Breathalyzer may detect lung cancer
A new breathalyzer test, equipped with a ‘NaNose’ nanotech chip, can detect lung cancer tumors, and even identify it’s stage of progression. The device was developed by a team of Israeli, American and British cancer researchers. They tested the device on 358 patients who were either diagnosed with or at risk for lung cancer.
The device was able to detect lung cancer with 90 percent accuracy, even when the cancer nodule was small and hard to sample. It could even discriminate between subtypes of cancer. The device works by detecting the volatile organic compounds (VOCs), chemicals emitted by the tumors that evaporate in the air and make a scent. It could also tell the difference between subtypes and progression of the cancer, because cancer cells have a unique smell, or signature, and the bigger the tumor, the more potent the signature.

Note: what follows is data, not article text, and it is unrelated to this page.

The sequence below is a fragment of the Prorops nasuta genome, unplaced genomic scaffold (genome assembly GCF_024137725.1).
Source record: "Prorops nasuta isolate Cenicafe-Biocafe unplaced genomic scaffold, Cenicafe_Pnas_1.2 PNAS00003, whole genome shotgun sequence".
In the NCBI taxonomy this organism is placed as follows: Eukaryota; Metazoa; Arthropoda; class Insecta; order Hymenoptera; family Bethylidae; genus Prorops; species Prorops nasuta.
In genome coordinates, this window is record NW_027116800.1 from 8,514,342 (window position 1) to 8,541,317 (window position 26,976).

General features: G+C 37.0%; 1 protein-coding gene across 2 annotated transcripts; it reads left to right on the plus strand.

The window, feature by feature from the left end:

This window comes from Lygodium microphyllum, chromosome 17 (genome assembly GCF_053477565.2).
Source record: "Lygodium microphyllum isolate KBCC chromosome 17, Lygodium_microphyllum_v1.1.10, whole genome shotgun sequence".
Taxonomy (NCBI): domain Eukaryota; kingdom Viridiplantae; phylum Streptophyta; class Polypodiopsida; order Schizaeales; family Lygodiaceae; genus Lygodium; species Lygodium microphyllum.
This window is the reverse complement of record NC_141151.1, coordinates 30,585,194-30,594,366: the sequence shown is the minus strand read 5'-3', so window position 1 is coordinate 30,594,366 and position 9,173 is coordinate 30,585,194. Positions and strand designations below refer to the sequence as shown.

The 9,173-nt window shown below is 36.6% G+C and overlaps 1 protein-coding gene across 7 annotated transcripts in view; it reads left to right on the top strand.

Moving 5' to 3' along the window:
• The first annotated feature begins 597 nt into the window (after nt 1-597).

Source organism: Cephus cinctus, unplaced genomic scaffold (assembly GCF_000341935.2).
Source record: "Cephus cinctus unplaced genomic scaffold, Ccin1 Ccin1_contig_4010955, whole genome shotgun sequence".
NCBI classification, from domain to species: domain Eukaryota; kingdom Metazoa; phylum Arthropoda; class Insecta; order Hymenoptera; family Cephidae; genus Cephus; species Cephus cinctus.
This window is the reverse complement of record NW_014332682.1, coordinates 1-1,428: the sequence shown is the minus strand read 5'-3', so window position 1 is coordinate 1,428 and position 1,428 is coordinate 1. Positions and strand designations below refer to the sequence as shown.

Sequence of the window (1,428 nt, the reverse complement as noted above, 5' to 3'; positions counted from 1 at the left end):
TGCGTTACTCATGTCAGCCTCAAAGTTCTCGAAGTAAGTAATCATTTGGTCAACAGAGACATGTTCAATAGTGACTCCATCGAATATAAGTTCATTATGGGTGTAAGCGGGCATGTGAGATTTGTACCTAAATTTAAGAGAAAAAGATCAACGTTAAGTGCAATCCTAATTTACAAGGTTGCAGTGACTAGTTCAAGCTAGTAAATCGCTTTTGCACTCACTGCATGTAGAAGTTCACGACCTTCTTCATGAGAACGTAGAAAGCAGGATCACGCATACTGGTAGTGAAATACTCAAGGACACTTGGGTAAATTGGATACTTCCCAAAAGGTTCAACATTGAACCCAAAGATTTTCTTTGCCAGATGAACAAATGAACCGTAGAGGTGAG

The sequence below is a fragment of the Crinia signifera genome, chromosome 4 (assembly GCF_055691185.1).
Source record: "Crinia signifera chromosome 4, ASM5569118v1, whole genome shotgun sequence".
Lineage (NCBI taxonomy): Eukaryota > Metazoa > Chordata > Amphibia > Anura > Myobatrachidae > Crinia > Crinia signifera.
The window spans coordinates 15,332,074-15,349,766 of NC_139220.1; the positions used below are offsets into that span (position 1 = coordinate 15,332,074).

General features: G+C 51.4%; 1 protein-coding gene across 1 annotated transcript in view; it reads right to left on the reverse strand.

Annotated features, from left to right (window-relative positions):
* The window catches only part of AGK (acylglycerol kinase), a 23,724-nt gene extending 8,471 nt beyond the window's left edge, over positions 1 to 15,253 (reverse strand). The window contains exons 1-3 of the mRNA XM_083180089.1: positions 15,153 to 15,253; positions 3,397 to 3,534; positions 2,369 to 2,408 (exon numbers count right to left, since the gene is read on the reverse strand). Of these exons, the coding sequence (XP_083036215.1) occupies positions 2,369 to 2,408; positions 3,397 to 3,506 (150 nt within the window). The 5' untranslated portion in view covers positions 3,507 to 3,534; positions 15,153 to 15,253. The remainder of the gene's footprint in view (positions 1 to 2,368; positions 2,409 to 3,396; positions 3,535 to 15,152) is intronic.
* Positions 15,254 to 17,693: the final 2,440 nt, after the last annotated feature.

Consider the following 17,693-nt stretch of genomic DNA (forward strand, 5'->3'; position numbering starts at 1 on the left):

The device was able to sort healthy people from people with early-stage lung cancer 85 percent of the time, and healthy people from those with advanced-stage lung cancer 82 percent of the time. It could distinguish between early and advanced lung cancer 79 percent of the time.
Researchers hope that the device could lead to earlier diagnosis and treatment. The technology already has been licensed by a Boston firm and could be on the market within several years.